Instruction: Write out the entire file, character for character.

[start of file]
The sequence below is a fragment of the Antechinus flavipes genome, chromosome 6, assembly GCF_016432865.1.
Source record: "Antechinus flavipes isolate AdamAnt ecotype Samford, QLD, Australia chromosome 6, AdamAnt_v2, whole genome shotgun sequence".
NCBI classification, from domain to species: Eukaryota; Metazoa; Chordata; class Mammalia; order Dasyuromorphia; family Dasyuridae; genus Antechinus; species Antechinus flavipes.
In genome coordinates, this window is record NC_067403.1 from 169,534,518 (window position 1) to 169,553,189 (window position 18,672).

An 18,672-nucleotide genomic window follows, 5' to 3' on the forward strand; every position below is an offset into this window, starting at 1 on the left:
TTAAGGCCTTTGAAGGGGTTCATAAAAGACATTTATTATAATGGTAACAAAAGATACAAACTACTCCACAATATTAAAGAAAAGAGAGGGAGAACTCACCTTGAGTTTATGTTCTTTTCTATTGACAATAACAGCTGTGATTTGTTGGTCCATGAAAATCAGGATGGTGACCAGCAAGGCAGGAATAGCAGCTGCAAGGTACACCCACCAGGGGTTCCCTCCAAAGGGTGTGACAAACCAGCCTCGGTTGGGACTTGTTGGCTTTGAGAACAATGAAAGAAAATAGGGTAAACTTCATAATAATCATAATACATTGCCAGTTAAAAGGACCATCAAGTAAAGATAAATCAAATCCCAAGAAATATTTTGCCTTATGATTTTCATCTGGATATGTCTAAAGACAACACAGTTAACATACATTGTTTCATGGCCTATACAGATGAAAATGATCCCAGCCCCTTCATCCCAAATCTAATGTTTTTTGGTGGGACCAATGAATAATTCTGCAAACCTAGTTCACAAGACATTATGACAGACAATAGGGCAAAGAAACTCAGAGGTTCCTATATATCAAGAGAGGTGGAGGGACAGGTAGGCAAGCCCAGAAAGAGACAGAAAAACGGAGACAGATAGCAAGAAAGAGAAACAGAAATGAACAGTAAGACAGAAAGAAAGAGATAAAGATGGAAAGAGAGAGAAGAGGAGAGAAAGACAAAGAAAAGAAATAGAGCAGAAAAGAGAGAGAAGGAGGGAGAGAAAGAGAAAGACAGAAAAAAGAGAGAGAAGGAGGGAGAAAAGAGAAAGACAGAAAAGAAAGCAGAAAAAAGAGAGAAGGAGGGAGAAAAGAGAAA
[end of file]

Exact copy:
The sequence below is a fragment of the Antechinus flavipes genome, chromosome 6, assembly GCF_016432865.1.
Source record: "Antechinus flavipes isolate AdamAnt ecotype Samford, QLD, Australia chromosome 6, AdamAnt_v2, whole genome shotgun sequence".
NCBI classification, from domain to species: Eukaryota; Metazoa; Chordata; class Mammalia; order Dasyuromorphia; family Dasyuridae; genus Antechinus; species Antechinus flavipes.
In genome coordinates, this window is record NC_067403.1 from 169,534,518 (window position 1) to 169,553,189 (window position 18,672).

An 18,672-nucleotide genomic window follows, 5' to 3' on the forward strand; every position below is an offset into this window, starting at 1 on the left:
TTAAGGCCTTTGAAGGGGTTCATAAAAGACATTTATTATAATGGTAACAAAAGATACAAACTACTCCACAATATTAAAGAAAAGAGAGGGAGAACTCACCTTGAGTTTATGTTCTTTTCTATTGACAATAACAGCTGTGATTTGTTGGTCCATGAAAATCAGGATGGTGACCAGCAAGGCAGGAATAGCAGCTGCAAGGTACACCCACCAGGGGTTCCCTCCAAAGGGTGTGACAAACCAGCCTCGGTTGGGACTTGTTGGCTTTGAGAACAATGAAAGAAAATAGGGTAAACTTCATAATAATCATAATACATTGCCAGTTAAAAGGACCATCAAGTAAAGATAAATCAAATCCCAAGAAATATTTTGCCTTATGATTTTCATCTGGATATGTCTAAAGACAACACAGTTAACATACATTGTTTCATGGCCTATACAGATGAAAATGATCCCAGCCCCTTCATCCCAAATCTAATGTTTTTTGGTGGGACCAATGAATAATTCTGCAAACCTAGTTCACAAGACATTATGACAGACAATAGGGCAAAGAAACTCAGAGGTTCCTATATATCAAGAGAGGTGGAGGGACAGGTAGGCAAGCCCAGAAAGAGACAGAAAAACGGAGACAGATAGCAAGAAAGAGAAACAGAAATGAACAGTAAGACAGAAAGAAAGAGATAAAGATGGAAAGAGAGAGAAGAGGAGAGAAAGACAAAGAAAAGAAATAGAGCAGAAAAGAGAGAGAAGGAGGGAGAGAAAGAGAAAGACAGAAAAAAGAGAGAGAAGGAGGGAGAAAAGAGAAAGACAGAAAAGAAAGCAGAAAAAAGAGAGAAGGAGGGAGAAAAGAGAAA